When Martin Mendez Pineda fled the Mexican state of Guerrero in February, he escaped a living hell where being a reporter meant he had a constant target on his back. Yet he walked into a new nightmare after seeking asylum in El Paso, according to his attorney.
Mendez Pineda, 26, has been in a detention facility in the Texas border city even after American authorities agreed the reporter had a credible fear of returning to his country. His attorney, Carlos Spector, said it’s symbolic of a change under the Trump Administration where prolonged detention — even for people with no criminal history — is the latest tool in the White House’s effort to discourage people fleeing violence from seeking help in the United States.
Spector’s immediate concern isn’t the asylum process that could lay ahead but instead the continued detention of someone who would normally be released while his case is meandering through the long and complicated series of hearings and interviews. He fears the detention will become a pattern and be used against other foreigners seeking safe harbor after Trump issued his Jan. 25 executive order on immigration.
“This process of incarcerating immigrants seeking refuge in the United States has been a policy that has existed that has just gotten worse under Trump,” he said. “We’re here to demand his freedom and to denounce the criminalization of the political asylum process as a political tool.”
The federal Department of Homeland Security indicates it is just vetting asylum applicants to make sure the revamped process is fair.
“The goal of DHS is to ensure the asylum process is not abused,” the agency explains on its website. “The asylum officer shall make a positive credible fear finding only after the officer has considered all relevant evidence and determined, based on credible evidence, that the alien has a significant possibility of establishing eligibility for asylum, or torture protection.”
Mendez Pineda fled the resort city of Acapulco after he was attacked by Mexican federal officers and later threatened at gunpoint by six armed men, according to case documents provided by Spector’s office.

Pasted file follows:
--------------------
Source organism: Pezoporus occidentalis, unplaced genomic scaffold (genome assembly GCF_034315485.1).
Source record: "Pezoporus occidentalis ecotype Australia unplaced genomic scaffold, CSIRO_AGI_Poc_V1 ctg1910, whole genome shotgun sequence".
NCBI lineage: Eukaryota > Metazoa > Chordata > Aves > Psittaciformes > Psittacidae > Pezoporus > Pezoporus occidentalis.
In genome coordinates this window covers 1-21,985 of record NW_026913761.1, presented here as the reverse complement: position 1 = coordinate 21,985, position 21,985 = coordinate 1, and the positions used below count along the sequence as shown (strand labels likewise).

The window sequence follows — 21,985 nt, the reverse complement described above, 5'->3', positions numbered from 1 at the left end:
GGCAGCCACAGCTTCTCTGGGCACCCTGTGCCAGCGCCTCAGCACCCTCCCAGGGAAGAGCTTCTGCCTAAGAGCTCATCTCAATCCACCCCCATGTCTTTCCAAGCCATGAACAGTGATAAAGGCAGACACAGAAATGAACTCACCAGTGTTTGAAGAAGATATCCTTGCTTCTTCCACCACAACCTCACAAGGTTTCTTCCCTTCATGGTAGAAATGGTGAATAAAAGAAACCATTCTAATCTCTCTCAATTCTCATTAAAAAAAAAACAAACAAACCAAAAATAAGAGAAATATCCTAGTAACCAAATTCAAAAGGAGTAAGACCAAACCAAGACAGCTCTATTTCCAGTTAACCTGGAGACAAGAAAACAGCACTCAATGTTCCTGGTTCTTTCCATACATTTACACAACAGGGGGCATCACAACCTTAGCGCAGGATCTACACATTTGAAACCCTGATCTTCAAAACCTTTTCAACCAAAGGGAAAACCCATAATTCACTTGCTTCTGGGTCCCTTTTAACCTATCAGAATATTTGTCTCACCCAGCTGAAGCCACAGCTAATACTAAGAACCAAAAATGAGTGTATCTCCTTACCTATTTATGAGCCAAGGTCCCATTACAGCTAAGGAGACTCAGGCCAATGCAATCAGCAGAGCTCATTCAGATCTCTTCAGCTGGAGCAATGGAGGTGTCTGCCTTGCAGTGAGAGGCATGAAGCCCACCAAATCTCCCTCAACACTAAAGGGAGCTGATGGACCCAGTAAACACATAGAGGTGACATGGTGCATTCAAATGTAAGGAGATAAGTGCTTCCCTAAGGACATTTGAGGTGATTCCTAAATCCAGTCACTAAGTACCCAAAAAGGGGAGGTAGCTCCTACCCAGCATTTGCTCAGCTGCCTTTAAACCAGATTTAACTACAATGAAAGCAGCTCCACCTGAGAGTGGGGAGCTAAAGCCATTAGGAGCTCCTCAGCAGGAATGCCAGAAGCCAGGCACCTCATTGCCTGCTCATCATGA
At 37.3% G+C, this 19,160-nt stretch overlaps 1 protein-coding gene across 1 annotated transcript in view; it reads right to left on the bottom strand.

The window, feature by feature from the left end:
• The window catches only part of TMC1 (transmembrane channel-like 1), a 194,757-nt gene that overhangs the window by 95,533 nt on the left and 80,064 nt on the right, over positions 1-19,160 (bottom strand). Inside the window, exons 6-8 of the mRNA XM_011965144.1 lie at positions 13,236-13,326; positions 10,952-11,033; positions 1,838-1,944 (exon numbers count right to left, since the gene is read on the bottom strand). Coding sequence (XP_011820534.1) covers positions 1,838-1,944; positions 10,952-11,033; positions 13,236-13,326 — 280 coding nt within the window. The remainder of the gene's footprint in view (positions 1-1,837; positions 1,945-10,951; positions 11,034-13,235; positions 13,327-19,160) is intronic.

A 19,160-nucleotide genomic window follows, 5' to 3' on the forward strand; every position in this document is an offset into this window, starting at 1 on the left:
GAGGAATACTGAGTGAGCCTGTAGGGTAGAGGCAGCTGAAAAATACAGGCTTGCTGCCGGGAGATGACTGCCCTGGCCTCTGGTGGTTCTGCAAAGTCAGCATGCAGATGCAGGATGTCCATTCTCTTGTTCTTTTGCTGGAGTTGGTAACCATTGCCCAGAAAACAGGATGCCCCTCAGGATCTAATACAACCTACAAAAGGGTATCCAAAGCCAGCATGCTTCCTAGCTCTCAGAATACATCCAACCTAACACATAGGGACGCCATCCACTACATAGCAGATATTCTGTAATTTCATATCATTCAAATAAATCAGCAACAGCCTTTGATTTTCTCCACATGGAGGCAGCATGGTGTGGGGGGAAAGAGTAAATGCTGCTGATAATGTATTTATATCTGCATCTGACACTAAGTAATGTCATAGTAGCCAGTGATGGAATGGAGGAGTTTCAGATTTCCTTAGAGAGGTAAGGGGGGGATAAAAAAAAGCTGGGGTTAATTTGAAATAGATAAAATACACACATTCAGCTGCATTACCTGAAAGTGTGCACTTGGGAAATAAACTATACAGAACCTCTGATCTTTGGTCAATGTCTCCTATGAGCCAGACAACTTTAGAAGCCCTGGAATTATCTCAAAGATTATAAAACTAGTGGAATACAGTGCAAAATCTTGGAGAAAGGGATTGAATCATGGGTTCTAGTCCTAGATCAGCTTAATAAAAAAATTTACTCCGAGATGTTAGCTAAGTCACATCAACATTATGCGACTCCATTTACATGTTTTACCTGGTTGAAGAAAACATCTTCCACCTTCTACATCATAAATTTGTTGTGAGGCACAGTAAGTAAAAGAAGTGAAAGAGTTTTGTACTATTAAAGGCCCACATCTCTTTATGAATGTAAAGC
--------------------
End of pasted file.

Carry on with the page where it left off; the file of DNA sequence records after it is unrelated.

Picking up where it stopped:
The attacks were in retaliation for his watchdog reporting on abuses committed by Mexican government officials and occurred in a city considered the second-most-violent in the world behind Central America’s San Salvador. (The homicide rate in Acapulco is 108 per 100,000 people, compared to San Salvador’s 137 per 100,000, according to an analysis by The Economist.) Mendez Pineda’s case caught the attention of Paris-based advocacy group Reporters Without Borders, who wrote Mendez a letter of recommendation to help bolster his case. The Committee to Protect Journalists, based in New York, has also taken note.
After Mendez Pineda passed his “credible fear” interview, Spector sought to have him released on parole while his client’s case was pending. The documents from Spector’s office indicate his client was denied a release because he didn’t have significant ties to the community and because he was a flight risk. Spector said both excuses are laughable because Mendez Pineda has never been convicted of a crime anywhere and because he sought entry on his own and turned himself in.
“To deny a reporter release, who had no criminal history, no threat to the community who presented himself lawfully at the bridge with a strong letter from Reporters Without Borders, to deny that, I think is throwing down the hatchet,” Spector said. “This is a message that if he can’t get out, then no one else will either.”
An El Paso-based spokesperson for Immigration and Customs Enforcement said in an email that each asylum is decided on a case-by-case basis and the agency takes into account several factors, including safety considerations and any other sensitive issues involving the case.
When asked specifically about Mendez’s case, ICE spokeswoman Leticia Zamarripa would only confirm the reporter’s arrival and subsequent transfer into custody.
“Martín Méndez Pineda, 26, from Mexico, entered the United States Feb. 5, 2017, via the Paso Del Norte Port of Entry in El Paso, Texas,” she wrote. “On the same day he was transferred to ICE custody, and then was transported to the El Paso Processing Center in El Paso, Texas.”
Spector, who has represented several dozen Mexican immigrants seeking asylum, knows that even if the parole were to be granted, Mendez Pineda would still face an uphill battle in winning his asylum case and being granted legal status. Despite more than a decade of raging violence in Mexico due to warring cartels and the federal government’s attempts to quell the problem, American immigration officials have been reluctant to grant Mexicans asylum.
Of the 12,831 asylum requests from Mexicans received during the 2016 fiscal year, only 464 – fewer than 4 percent – were granted while 2,624 were denied and thousands more either withdrawn, abandoned or may be pending, according to federal statistics.
The percentage of Mexicans granted asylum is far less than the 13.3 percent overall rate of approved asylum claims in the United States during the same time frame.